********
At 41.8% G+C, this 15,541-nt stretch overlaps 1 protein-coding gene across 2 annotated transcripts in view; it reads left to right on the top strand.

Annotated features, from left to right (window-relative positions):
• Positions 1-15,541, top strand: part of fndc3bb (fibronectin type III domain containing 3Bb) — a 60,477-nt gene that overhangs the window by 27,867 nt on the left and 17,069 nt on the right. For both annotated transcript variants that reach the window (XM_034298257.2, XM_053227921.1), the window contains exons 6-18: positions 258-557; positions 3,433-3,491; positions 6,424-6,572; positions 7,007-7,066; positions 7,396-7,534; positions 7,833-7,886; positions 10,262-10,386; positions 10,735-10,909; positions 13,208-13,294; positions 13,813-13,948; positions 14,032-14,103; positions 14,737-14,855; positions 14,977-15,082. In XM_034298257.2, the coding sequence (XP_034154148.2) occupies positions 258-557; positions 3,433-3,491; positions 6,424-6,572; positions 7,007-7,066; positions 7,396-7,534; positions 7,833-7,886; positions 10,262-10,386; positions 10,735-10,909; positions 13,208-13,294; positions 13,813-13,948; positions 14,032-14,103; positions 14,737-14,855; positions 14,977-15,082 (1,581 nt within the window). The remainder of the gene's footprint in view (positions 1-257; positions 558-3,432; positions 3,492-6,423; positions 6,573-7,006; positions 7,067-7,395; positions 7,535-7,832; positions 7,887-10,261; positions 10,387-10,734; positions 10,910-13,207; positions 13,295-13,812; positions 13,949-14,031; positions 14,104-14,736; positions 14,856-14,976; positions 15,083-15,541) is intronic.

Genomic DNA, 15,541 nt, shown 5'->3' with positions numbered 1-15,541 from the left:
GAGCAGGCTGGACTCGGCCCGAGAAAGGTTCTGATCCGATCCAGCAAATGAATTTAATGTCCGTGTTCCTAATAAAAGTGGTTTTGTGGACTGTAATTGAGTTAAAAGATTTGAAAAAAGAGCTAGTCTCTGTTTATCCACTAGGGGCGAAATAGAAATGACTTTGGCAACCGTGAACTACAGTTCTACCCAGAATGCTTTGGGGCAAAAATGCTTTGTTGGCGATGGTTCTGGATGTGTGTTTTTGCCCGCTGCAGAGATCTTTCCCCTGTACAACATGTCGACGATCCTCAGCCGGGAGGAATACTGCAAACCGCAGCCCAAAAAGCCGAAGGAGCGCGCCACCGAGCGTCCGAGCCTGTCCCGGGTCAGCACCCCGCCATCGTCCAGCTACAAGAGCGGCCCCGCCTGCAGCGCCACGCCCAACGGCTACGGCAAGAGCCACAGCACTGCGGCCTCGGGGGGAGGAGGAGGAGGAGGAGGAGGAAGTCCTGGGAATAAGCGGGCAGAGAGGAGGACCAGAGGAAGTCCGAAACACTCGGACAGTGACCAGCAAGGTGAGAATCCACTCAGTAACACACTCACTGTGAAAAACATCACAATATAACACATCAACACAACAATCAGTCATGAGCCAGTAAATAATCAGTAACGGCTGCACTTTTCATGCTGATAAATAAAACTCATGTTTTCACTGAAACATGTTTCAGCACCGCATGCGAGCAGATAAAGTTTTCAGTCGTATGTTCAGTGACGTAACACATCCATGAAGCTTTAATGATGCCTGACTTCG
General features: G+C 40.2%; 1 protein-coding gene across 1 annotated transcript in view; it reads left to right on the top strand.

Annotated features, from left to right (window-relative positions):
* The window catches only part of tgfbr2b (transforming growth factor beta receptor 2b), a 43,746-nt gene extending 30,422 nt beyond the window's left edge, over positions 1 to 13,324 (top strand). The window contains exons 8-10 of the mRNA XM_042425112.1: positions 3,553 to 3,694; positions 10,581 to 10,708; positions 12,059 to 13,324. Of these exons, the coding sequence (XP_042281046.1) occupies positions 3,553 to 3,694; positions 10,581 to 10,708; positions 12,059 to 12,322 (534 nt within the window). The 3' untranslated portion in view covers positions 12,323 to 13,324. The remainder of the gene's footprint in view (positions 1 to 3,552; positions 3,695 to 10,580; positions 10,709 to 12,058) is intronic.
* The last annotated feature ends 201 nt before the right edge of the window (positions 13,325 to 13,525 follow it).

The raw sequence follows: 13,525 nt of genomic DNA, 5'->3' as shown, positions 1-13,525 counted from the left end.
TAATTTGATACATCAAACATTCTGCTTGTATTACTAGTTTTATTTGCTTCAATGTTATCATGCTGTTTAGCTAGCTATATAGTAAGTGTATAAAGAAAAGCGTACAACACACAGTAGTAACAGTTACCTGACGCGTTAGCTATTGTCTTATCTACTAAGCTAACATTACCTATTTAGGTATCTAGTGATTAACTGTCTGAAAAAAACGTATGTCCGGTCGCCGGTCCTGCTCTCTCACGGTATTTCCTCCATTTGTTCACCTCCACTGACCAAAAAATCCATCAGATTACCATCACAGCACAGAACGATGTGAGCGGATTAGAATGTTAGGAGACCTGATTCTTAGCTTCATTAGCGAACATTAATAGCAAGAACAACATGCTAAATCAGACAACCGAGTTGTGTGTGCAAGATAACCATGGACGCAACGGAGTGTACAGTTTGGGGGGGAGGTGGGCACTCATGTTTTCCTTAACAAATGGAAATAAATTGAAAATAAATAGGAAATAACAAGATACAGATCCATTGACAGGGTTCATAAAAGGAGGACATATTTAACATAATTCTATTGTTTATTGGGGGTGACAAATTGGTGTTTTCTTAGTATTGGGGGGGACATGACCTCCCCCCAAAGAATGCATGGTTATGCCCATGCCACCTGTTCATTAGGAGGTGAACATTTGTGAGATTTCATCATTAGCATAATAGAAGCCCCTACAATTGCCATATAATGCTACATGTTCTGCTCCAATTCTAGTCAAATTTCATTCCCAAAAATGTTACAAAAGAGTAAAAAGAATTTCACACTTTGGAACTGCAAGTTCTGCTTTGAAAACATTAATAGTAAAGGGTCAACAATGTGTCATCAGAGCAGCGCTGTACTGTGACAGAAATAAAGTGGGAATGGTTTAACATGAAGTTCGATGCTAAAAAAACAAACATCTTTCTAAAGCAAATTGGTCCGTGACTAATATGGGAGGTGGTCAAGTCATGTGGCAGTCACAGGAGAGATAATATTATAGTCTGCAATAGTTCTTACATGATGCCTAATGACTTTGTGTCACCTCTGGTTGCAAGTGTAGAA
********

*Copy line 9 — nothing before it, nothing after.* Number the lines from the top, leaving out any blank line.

* The last annotated feature ends 201 nt before the right edge of the window (positions 13,325 to 13,525 follow it).